After calculating your field's Sustainability metrics, they are available to you at 5 a.m. the next day. Each sustainability metric will be present on its own card, and each card will be color coded based on the calculations.
Quick Tip: A brown card is negative in comparison to the average and a green card is positive in comparison to the average. A grey card indicates the metric was not applicable due to the data entered for the field.
Quick Tip: Each of your metric's is being compared to the state benchmarks or average. The result of your Sustainability metrics is not a report card.
Sustainability Metrics Explained
Measures how effectively each acre is used in production by showing the number of acres to produce 1000 bushels.
Measures how much Nitrogen the crop is utilizing to grow the crop by showing the number of pounds of Nitrogen used to produce one bushel. N Converted is the efficiency of the grower-added Nitrogen converting to plant growth.
Measures how much soil is lost each year by placing land into agricultural production by showing the tons of soil lost per 1000 bushels per year.
Measures whether conservation practices used on this field impact soil organic matter using the USDA Soil Conditioning Index (SCI). A negative index number means a loss of carbon, numbers near zero are sustainable, and positive numbers are improving organic matter.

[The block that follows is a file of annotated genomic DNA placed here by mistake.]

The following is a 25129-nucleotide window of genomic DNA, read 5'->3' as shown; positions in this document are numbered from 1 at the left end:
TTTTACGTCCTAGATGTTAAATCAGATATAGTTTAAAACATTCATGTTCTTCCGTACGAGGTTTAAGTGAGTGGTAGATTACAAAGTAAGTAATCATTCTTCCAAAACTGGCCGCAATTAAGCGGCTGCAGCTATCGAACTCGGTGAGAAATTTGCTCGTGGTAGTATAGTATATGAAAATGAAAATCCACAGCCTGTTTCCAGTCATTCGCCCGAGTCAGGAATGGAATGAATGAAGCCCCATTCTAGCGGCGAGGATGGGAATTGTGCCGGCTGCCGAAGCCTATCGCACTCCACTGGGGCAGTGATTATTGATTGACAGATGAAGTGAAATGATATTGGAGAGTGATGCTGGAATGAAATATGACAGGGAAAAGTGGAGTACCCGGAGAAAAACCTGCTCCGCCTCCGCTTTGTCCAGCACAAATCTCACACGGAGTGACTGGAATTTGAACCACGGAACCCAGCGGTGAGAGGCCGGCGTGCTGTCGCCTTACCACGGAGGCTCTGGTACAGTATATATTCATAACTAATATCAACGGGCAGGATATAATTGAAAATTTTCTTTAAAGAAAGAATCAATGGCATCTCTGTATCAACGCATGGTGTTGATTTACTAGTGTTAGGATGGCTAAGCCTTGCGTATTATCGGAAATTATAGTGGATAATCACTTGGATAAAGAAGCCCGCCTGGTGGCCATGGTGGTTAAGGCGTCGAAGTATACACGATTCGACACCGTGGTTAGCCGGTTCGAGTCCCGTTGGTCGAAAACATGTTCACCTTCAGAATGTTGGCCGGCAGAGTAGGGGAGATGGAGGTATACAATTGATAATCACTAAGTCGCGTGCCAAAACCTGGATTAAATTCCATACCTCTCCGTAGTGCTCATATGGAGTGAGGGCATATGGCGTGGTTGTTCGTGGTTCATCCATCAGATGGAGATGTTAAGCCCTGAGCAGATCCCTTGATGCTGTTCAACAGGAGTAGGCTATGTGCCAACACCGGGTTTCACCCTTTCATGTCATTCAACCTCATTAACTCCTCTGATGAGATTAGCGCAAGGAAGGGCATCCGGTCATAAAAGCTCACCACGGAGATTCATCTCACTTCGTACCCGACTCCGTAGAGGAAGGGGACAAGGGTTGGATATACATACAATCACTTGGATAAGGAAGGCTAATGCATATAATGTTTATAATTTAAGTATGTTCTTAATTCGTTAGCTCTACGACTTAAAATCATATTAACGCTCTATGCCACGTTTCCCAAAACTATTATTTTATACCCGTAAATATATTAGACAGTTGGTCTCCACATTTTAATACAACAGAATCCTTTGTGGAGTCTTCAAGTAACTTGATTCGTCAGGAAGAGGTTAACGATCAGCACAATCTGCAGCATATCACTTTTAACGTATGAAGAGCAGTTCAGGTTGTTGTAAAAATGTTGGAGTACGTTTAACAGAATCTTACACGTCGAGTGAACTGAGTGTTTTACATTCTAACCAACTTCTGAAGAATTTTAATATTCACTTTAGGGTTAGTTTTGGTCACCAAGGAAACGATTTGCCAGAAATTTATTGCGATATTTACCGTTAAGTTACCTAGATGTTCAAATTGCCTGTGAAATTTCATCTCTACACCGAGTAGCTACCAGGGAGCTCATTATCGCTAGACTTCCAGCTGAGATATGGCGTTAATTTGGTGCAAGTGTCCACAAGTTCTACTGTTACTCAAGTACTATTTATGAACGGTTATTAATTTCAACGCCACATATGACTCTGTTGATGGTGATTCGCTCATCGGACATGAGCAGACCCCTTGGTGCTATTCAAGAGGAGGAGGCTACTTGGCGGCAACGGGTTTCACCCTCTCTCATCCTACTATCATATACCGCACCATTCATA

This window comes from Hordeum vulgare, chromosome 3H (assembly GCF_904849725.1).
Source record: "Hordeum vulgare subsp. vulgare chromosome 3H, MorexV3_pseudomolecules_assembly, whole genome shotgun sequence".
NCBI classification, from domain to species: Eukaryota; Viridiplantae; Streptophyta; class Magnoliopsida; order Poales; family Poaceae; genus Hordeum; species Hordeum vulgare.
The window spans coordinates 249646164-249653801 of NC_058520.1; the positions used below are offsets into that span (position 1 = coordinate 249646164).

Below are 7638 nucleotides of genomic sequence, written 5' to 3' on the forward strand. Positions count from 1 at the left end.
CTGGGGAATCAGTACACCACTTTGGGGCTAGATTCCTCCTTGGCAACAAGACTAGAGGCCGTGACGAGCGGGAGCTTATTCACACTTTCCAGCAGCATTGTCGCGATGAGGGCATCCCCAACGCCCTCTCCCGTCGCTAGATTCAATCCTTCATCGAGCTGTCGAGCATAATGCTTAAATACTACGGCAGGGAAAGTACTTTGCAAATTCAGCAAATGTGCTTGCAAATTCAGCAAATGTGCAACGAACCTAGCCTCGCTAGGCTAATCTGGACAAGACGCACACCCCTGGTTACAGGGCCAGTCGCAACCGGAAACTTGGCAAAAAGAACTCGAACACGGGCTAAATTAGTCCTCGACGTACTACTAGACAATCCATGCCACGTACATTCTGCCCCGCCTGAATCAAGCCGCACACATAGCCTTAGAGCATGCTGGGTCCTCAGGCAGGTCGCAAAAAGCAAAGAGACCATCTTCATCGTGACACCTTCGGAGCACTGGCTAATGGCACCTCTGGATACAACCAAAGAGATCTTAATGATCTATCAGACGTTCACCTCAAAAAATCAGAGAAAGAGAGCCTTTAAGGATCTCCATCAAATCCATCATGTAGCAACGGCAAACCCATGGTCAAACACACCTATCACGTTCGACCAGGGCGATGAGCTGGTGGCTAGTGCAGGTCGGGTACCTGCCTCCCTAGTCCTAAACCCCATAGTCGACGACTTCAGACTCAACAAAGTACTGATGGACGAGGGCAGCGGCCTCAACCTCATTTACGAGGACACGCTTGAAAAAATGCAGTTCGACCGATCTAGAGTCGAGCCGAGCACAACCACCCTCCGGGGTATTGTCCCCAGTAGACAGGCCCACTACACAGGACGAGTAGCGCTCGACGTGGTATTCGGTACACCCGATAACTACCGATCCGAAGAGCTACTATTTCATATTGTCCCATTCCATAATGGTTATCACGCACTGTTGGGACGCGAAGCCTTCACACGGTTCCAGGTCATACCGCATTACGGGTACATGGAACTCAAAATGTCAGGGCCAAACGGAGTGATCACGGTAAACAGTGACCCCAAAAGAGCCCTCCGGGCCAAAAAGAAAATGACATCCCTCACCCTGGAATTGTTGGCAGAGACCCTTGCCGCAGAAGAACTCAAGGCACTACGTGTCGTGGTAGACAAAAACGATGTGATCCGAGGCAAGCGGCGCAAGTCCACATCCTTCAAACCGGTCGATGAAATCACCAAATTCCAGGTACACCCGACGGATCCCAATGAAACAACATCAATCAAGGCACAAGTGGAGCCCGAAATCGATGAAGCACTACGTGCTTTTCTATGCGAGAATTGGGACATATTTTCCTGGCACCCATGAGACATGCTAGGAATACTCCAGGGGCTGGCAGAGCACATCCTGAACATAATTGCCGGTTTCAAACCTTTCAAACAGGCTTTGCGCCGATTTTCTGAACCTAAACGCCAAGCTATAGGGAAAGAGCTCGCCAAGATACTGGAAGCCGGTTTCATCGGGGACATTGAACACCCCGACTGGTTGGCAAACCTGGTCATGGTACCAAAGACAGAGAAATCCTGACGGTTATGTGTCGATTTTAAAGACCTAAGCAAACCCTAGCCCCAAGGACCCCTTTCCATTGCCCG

Measures major energy use in the form of British Thermal Units (BTU's) per bushel. Energy use is the measure most critical to sustainability.
Measures the pounds of carbon dioxide emitted to produce one bushel. GHG Emissions are measured as carbon dioxide equivalents for ease of comparison.
Measures the number of gallons of water per bushel. Yield Gain compares the field yield with and without irrigation to show the gain in yield from irrigating the field.
Measures the field in comparison to a range of field characteristics possible in US agriculture. These measures include field physical sensitivity, nutrient management, tillage management, pest management, irrigation, and conservation practices. Field physical sensitivity reflects where a field is located geographically and geologically. Nutrient, tillage, and pest management of a field reflect how the field is managed as a cropping system. Irrigation and conservation practices are modifiers that can provide adjustments to the total. Higher scores out of 10 are desirable.